BY IPPR/Namibia Fact Check
A member of the Action Namibia Coalition
Namibia’s slow journey to an access to information law (ATI) is as long as the country is old and looks to finally be coming to an end, after information minister Peya Mushelenga tabled a long-awaited draft ATI Bill in the National Assembly on 17 June 2020.
Since shortly after Namibian independence in 1990 both the Namibian government and civil society have at various times taken the lead in calling or pushing for the enactment of an ATI law, with many stops and stumbles along the way.
Following is a timeline of notable events along this journey:
- 21 March 1990 – The Namibian Constitution becomes the supreme law of the land, guaranteeing freedom of expression and the media in Article 21 (1)(a). Freedom of expression is by that time understood to implicitly include the right to information.
- April 1990 – Namibia becomes a member of the United Nations (UN), ratifying the UN Charter. With that it also subscribed to the Universal Declaration of Human Rights (UDHR), which expressly recognises access to information as a human right in Article 19.
- 3 May 1991 – The Windhoek Declaration on Promoting an Independent and Pluralistic African Press was adopted by African media organisations and practitioners. The Windhoek Declaration called for “freedom of information and expression” as a “fundamental contribution to the fulfillment of human aspirations”.
- 30 July 1992 – Namibia ratifies the African Charter on Human and Peoples Rights (ACHPR), which recognises access to information as a human right in Article 9.
- 28 November 1994 – Namibia ratifies the International Covenant on Civil and Political Rights (ICCPR). Article 19 of the ICCPR expressly recognises access to information as a civil right.
- 7-9 October 1998 – The ‘Promotion of Ethics and Combating of Corruption’ national consultative conference is hosted by the Namibian government in Windhoek. The conference recommends: “That an affirmative obligation be placed on Government as well as on other public institutions that operate on taxpayers money to disclose maximum information to citizens. A Freedom of Information Act should be passed and Constitutionally safeguarded.” The Namibian prime minister at the time and host of the conference was Hage Geingob.
- 3 August 2004 – Namibia ratifies the United Nations Convention Against Corruption (UNCAC), which calls for the implementation of ATI mechanisms in numerous articles.
- 19 September 2011 – The African Platform on Access to Information (APAI) is adopted by African Union (AU) representatives, and media and civil society organisations at the conclusion of the Pan-African Conference on Access to Information (PACAI), at Cape Town, South Africa. A number of the Namibian civil society and media organisations that go on to found the ACTION Coalition in 2012 are signatories to the APAI.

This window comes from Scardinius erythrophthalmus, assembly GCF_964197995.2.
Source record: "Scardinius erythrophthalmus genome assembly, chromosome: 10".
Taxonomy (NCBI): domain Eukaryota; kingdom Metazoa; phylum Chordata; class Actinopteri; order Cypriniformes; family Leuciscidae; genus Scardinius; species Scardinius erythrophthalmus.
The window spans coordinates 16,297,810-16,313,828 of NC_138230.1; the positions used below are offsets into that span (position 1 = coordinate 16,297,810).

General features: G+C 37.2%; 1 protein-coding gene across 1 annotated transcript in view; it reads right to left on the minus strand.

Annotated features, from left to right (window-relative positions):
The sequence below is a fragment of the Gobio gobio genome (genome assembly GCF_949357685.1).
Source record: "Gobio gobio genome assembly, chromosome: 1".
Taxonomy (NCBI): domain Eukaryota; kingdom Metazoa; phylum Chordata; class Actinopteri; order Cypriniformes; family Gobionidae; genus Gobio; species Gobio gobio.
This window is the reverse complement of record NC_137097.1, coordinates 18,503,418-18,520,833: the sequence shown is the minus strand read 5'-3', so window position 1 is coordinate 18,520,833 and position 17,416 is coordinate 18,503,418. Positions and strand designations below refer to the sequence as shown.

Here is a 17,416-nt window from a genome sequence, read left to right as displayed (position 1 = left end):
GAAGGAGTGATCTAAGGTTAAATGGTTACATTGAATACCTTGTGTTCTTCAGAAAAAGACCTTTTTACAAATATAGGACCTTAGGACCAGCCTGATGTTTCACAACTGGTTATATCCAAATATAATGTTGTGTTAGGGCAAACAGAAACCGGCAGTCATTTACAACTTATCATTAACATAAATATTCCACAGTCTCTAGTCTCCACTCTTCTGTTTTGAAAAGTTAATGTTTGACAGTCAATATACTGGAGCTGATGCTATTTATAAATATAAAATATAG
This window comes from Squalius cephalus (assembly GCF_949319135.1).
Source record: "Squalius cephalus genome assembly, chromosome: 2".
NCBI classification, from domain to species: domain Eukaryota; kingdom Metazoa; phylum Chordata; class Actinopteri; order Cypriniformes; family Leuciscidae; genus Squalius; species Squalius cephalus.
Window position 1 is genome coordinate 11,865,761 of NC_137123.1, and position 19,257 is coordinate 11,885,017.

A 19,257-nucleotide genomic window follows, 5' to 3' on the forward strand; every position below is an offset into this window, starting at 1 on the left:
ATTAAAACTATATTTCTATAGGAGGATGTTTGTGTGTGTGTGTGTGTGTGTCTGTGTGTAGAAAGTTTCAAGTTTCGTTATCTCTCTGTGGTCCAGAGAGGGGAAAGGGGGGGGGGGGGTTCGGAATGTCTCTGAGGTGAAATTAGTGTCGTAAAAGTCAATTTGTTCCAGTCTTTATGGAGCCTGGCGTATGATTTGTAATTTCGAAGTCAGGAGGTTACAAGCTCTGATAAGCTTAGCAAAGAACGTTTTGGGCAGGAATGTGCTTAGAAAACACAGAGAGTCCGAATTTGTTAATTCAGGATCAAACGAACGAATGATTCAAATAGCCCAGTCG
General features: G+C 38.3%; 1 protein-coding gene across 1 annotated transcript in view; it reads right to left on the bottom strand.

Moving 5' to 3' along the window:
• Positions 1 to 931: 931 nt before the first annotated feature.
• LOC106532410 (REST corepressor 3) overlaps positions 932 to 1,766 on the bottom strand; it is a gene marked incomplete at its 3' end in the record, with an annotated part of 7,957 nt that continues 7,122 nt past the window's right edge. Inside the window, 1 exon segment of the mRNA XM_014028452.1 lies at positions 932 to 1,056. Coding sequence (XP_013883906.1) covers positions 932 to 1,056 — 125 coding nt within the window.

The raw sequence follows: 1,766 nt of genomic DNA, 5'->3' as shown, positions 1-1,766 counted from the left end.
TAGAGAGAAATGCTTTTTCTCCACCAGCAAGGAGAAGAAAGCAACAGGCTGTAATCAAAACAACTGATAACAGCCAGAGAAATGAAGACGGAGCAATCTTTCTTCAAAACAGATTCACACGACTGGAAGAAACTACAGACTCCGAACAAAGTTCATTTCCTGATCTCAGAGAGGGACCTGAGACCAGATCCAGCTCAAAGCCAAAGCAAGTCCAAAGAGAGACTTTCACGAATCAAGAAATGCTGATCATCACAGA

- July 2012 – The Access To Information in Namibia (ACTION) Coalition is formed by a group of civil society and media organisations to “campaign for a formal and comprehensive ATI legislative framework to improve accountability and transparency” in Namibia.
- 21-22 August 2012 – As a direct consequence of the PACAI conference and the adoption of APAI, the high profile ‘Towards Greater Transparency: Access to Information in Namibia’ conference is hosted in Windhoek by the three founding organisations of the ACTION Coalition – the Media Institute of Southern Africa (MISA) Regional Secretariat, MISA Namibia and the Institute for Public Policy Research (IPPR) – to accelerate discussions around the development of an ATI law for Namibia.
- November 2015 – Namibia becomes a signatory to the Sustainable Development Goals (SDGs). SDG 16.10 calls on states to implement ATI frameworks as a prerequisite for sustainable development.
- April 2016 – The signature development blueprint, the Harambee Prosperity Plan (HPP), of the Geingob administration is unveiled and rolled out. In Chapter 3 (Effective governance and service delivery) the plan aimed for “Access to Public Information: To ensure that our citizens have access to relevant Government information …”. This was not formally or substantially achieved by the time the HPP ran out at the end of March 2020.
- June 2016 – The Ministry of Information and Communication Technology (MICT) convened an ATI bill drafting workshop in collaboration with the ACTION Coalition and other stakeholders. The workshop produces an early draft of the ATI Bill that would eventually make its way to parliament.
- August 2016 – The Ministry of Information and Communication Technology (MICT) releases the final draft Revised National Information Policy. The draft states that government would “draft and implement Access to Information (ATI) legislation in accordance with internationally accepted best practices”. The draft revised policy is not finalised or approved by late June 2020, at the time of compiling this timeline.
- 23 August 2016 – Namibia ratifies the African Charter on Democracy, Elections and Governance, which calls on states to guarantee access to information in Article 19.
- Late 2016 – The National Anti-Corruption Strategy and Action Plan 2016-2019 is launched. One of the actions listed in the strategy is to have an ATI law implemented in Namibia by the end of 2019. This did not happen.
- 17 April 2019 – During the 2019 State of the Nation address, president Hage Geingob stated: “We recognize that access to information is a critical component of the electorate’s ability to hold elected leaders to account. To that end, the anticipated Access to Information Bill will be tabled in Parliament during 2019.” This did not happen.
- 17 June 2020 – Exactly four years after the initial draft was created, new MICT minister Peya Mushelenga tables the long-awaited ATI Bill in the National Assembly.